Before Eugenius Bulgaris 1780 Letter

There is a history of awareness of the gender mismatch from Gregory Nazianzen to the mss starting with the scholium c. 900 AD (ascribed the masculine grammar to the Trinity, clearly a need was seen to favorably explain the harsh grammar) to Erasmus ("torquebit grammaticos") to Latin references in the 1700s. This can be given its own study at a later time.


Grammatical Discussion Avoided by Contras - Special Note on Richard Porson and George Travis

Richard Porson (1759-1808) avoided the grammar in the back-and-forth dialog with George Travis, even though he was aware of the Eugenius writing, on both Philopatris and Bryennius. So it would be extremely unlikely for Porson not to know his heavenly witnesses writing.
And Porson, despite his posturing method at times in helping with evidences (Porson was a shrewd debater) very craftily left the grammar out of the debate. While Richard Porson was one of the top Greek scholars in Europe, Eugenius Bulgaris was one whose Greek fluency would almost surely be far stronger than Porson. So Porson would be in an awkward spot to just try to get by with wit and denigrating sarcasm. Better just sidestep.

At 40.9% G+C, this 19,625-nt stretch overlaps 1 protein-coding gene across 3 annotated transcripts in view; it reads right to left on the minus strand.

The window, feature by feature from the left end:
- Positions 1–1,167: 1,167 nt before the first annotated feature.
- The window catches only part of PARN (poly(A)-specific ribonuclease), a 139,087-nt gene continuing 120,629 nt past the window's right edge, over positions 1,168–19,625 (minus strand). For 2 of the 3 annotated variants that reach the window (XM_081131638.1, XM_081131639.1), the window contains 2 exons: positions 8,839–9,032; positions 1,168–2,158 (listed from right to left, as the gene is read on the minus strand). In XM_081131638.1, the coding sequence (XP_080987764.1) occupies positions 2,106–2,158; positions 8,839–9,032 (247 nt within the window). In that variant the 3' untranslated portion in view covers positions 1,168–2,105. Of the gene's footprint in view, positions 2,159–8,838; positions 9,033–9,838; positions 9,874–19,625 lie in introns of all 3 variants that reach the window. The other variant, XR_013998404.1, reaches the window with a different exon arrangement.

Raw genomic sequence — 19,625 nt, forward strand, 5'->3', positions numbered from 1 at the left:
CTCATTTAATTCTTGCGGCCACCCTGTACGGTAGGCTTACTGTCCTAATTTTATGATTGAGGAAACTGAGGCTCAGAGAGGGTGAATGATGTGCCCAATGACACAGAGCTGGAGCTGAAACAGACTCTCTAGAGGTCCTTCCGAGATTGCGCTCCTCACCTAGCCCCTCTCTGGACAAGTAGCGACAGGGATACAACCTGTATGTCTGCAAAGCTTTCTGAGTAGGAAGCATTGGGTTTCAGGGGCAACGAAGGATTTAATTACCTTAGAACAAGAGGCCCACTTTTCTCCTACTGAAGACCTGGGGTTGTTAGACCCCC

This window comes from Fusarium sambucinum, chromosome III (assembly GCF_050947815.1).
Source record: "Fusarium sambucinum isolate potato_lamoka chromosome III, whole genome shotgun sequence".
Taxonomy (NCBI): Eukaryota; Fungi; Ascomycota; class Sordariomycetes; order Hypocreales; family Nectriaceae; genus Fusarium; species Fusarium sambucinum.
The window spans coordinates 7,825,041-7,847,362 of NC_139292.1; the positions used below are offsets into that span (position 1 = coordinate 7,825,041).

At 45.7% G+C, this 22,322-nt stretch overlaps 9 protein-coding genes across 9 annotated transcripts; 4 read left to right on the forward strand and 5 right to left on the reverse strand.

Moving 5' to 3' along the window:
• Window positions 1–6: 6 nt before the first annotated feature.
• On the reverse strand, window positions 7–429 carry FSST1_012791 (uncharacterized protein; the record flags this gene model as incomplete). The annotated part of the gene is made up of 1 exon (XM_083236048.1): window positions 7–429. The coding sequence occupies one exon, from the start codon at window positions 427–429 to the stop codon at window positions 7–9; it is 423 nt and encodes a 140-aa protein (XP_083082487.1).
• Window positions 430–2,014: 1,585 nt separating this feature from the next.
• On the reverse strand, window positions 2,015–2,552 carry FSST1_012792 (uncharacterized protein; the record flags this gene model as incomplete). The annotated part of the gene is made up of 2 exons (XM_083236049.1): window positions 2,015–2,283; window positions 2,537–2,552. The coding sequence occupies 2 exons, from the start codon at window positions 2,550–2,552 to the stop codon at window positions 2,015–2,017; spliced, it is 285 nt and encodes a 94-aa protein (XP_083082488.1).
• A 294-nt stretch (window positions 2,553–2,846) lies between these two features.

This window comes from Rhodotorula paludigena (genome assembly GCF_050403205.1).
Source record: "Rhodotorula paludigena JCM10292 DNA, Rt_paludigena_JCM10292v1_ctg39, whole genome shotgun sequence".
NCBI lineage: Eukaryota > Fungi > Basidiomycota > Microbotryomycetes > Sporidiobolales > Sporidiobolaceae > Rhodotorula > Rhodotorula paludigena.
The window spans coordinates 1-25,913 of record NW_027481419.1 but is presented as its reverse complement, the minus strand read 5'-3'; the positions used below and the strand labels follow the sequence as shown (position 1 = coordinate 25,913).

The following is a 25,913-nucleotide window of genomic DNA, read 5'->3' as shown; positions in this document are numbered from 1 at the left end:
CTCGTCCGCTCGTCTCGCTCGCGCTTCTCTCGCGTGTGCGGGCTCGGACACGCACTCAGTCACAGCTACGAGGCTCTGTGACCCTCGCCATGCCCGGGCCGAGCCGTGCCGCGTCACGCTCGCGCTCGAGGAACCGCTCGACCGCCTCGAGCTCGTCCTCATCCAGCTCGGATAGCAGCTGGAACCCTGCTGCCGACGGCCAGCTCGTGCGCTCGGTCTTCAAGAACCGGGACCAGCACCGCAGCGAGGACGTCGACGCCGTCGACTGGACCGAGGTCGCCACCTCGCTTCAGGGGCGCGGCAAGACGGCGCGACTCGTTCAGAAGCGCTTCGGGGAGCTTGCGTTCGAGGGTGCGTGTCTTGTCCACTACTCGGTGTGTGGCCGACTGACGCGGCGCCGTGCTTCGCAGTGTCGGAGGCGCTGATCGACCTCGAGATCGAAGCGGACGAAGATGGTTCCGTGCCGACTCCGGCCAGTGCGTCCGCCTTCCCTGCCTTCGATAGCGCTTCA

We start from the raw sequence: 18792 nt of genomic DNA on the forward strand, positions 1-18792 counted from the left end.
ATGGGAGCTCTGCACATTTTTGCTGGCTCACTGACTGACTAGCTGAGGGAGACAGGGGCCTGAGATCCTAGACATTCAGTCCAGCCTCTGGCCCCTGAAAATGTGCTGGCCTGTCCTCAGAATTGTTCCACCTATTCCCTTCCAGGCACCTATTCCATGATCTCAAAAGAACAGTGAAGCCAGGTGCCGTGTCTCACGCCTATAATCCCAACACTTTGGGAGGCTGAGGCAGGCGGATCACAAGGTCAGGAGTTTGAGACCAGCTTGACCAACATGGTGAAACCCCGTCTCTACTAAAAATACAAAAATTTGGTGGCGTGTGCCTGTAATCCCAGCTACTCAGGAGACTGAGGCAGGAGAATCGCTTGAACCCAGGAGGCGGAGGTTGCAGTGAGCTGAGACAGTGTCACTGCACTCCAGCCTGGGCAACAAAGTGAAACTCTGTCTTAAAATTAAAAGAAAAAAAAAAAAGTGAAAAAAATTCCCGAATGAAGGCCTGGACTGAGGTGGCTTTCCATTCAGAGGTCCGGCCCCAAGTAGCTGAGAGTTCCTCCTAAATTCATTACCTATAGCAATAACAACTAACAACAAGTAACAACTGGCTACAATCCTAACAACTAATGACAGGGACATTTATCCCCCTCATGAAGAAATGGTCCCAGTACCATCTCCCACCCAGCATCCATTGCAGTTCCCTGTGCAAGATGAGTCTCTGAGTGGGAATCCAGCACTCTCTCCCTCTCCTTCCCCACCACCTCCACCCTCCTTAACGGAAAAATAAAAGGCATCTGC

Porson did have this little reference, but he did not relate it to the grammatical mismatch.

Letters to Mr. Archdeacon Travis, in Answer to His Defence of the Three Heavenly Witnesses, 1 John, V 7 (1790)
Richard Porson
https://books.google.com/books?id=uNOLTFNl2_IC&pg=PA200 (1828)
... Simon found it in the margin of two MSS. and Mr. Matthaei in a third. The latter scholium is this: "Three in the masculine gender, in token of the Trinity : the spirit, of the Godhead ; the water, of the enlightening knowledge to mankind, by the spirit; the blood, of the incarnation." These Mss. are of the tenth and eleventh centuries."
George Travis (1741-1797) wrote contra Gibbon in 1782, published the book to Gibbon in 1784.
And the Porson-Travis years started in 1788, and Porson ended his end in 1790. The second edition of the Travis book in 1785 lacked the critical grammatical references (Erasmus or most importantly, Eugenius.) And the 3rd edition of the Travis book was 1794 (with an indication that it was basically ready years earlier). In the that book he says he is answering Simon, Emlyn, Michaelis, Wetstein, La Croze and Le Long in the last three letters. Travis apparently did not know of the Eugenius letter in Matthaei in 1780, or the Knittel reference was in 1785 in German earlier.

In the 1794 3rd edition p. 26-28 Travis gives a reference relating to the grammar and Euthymius Zigabenus, one that needs its own further checking. Only in this 1794 edition, (not in the 1785 when the debate was on) at the tale end of the debate, did Travis now write:

In corroboration' of these arguments drawn from the internal sense of the passage, and its congruity with the context, let it be next observed that the terms, the expressions which St. John uses in the eighth presuppose, and in grammatical construction demand, the precedency of the seventh verse now in question. (continues.. p. 447-449)